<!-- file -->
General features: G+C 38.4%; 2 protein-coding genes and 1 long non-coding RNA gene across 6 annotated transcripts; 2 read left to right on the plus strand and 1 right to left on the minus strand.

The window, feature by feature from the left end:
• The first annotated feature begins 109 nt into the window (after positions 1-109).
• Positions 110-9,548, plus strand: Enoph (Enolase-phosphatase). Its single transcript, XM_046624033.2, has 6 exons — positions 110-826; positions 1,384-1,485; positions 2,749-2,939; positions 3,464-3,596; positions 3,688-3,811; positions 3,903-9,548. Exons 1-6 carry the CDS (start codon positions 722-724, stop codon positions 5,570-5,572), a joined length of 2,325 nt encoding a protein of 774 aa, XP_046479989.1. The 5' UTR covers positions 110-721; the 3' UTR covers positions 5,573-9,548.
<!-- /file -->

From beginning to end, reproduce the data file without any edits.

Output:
General features: G+C 38.4%; 2 protein-coding genes and 1 long non-coding RNA gene across 6 annotated transcripts; 2 read left to right on the plus strand and 1 right to left on the minus strand.

The window, feature by feature from the left end:
• The first annotated feature begins 109 nt into the window (after positions 1-109).
• Positions 110-9,548, plus strand: Enoph (Enolase-phosphatase). Its single transcript, XM_046624033.2, has 6 exons — positions 110-826; positions 1,384-1,485; positions 2,749-2,939; positions 3,464-3,596; positions 3,688-3,811; positions 3,903-9,548. Exons 1-6 carry the CDS (start codon positions 722-724, stop codon positions 5,570-5,572), a joined length of 2,325 nt encoding a protein of 774 aa, XP_046479989.1. The 5' UTR covers positions 110-721; the 3' UTR covers positions 5,573-9,548.